Example of asian longhorn beetle (Anoplophora glabripennis) damage in firewood. The asian longhorn beetle is an invasive wood borer related to the brown fir longhorn beetle. Both leave clear exit holes in the exterior of the wood and extensive internal damage when a tree is infested. Dont Move Firewood. Credit: Florida Department of Agriculture and Consumer Services.


Get Involved Today!!

The Texas Invasive Species Institute (TISI) and The Texas Research Institute for Environmental Studies (TRIES) have many surveys and projects underway. These facilities strive to provide yearly invasive species presence and absence data to the authorities. Pre-screening is one of the first lines of defense in the war against invasives. However, sometimes it is hard to do it alone.

With the aid of the public and citizen scientist, we could cover a much wider area, and gather a more substantial amount of data. When it comes to protecting our environment, there is an opportunity for everyone! Together we can make a difference, one research project at a time.

See how you can get involved by reading the projects listed below or see all the available projects on the Texas Invasives website HERE.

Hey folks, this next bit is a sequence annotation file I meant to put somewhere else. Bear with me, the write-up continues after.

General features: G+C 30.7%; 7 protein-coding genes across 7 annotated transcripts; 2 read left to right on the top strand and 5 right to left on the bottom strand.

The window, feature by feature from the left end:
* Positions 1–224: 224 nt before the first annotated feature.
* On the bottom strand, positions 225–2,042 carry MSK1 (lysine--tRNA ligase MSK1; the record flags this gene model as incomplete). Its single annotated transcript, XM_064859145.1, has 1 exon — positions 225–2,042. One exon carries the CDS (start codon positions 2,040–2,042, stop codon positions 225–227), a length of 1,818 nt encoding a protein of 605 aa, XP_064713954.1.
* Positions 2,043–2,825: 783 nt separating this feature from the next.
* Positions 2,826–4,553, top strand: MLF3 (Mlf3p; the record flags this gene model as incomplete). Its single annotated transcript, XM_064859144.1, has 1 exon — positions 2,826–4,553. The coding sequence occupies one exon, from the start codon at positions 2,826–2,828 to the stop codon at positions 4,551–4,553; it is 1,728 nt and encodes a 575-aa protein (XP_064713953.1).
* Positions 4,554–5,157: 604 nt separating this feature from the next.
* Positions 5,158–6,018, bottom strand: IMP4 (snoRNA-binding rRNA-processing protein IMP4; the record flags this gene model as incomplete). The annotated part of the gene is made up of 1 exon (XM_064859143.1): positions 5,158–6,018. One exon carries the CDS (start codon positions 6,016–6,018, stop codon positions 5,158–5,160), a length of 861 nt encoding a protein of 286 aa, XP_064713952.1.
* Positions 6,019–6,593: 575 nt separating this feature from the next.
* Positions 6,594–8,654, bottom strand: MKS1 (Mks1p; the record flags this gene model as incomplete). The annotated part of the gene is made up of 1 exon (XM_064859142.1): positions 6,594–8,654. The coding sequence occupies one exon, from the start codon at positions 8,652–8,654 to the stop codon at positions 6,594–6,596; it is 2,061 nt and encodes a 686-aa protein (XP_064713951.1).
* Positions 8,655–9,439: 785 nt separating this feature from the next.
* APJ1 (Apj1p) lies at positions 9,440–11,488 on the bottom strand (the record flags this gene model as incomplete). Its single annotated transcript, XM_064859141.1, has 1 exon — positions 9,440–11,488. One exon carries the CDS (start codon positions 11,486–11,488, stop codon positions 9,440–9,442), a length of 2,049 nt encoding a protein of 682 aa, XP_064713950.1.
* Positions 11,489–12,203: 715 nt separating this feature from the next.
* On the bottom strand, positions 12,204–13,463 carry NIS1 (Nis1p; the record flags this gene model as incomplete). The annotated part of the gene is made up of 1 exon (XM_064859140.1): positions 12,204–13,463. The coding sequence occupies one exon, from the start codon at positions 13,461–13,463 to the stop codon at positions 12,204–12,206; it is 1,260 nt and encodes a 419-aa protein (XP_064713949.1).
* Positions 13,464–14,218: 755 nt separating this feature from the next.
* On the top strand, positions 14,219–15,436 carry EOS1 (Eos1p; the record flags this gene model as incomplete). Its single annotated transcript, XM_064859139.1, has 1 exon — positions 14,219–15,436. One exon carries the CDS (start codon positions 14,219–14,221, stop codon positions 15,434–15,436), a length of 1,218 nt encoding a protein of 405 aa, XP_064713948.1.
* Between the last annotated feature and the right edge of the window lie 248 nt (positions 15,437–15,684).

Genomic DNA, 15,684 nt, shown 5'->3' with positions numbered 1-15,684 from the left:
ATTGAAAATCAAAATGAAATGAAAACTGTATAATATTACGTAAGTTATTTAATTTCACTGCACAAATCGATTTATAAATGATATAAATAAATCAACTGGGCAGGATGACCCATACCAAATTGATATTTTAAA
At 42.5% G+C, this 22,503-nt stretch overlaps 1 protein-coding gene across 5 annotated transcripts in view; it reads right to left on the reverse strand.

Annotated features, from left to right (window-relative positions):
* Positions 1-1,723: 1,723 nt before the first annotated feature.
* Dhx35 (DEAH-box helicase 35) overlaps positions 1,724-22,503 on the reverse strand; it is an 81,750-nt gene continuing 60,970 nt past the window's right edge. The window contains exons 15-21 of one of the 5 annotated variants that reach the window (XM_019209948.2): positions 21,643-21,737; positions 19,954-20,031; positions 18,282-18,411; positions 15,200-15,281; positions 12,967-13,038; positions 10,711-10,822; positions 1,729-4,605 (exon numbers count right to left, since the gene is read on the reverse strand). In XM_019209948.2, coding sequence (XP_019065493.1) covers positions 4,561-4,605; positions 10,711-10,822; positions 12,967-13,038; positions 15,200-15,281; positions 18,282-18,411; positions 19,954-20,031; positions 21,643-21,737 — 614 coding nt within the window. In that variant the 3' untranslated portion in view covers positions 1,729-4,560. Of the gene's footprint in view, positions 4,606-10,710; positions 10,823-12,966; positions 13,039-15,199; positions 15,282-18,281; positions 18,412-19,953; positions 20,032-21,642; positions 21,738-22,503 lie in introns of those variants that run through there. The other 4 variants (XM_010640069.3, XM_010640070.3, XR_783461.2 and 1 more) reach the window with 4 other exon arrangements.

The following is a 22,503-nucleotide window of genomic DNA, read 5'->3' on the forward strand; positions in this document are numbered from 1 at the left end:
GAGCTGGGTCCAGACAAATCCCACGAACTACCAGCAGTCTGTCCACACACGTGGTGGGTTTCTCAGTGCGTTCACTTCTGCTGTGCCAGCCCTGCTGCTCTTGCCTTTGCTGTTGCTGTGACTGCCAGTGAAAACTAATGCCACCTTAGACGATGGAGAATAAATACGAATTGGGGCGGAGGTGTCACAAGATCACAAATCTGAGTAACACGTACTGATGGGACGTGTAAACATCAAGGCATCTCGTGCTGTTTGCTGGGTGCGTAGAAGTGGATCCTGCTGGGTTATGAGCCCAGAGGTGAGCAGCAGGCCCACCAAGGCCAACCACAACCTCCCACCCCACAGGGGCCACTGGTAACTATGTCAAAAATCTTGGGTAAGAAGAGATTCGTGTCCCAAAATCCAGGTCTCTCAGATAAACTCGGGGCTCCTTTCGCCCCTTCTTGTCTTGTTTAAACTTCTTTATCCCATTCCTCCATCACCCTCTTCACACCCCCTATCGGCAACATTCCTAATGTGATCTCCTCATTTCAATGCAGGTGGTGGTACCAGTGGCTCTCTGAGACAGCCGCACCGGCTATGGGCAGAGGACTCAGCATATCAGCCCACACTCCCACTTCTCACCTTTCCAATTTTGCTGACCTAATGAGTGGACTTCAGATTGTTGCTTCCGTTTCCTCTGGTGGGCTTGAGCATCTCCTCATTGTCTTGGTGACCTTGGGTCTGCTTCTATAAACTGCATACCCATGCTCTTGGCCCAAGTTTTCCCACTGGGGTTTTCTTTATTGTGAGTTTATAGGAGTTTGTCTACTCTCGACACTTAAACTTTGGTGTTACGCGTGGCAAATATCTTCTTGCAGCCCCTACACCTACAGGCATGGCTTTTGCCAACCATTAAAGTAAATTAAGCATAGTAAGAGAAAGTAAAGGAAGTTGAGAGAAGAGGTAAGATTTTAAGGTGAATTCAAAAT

Aquarium Watch: Looking for Prohibited Invasive Aquatic Species

Please help and natural habitats by looking for 14 prohibited invasive aquatic species being sold in your local aquarium store. With just one photo you can assist us in finding and documenting which stores are selling prohibited species. will contact the appropriate Texas institutions to remove the species for sale.

If you would like more information please email, and mention you want to assist with our Aquarium Watch.

Air Potato Survey

Help Texas Research Institute for Environmental Studies conduct an air potato survey by actively reporting any infestations seen in your area. The air potato (Dioscorea bulbifera) is a fast growing, high climbing vine. Potato-like tubers are the primary means of reproduction for this vine. They can be as small as a marble or as large as a softball. Native yams are often confused for air potatoes, to avoid this confusion please refer to the key below:

- Plants rhizomatous; bulbils never produced in leaf axils; petiole base never clasping the stem; Native D. villosa
- Plants tuberous; bulbils produced in leaf axils; petiole base sometimes clasping the stem; Invasive D. bulbifera

For additional information, please refer to the TexasInvasives information page.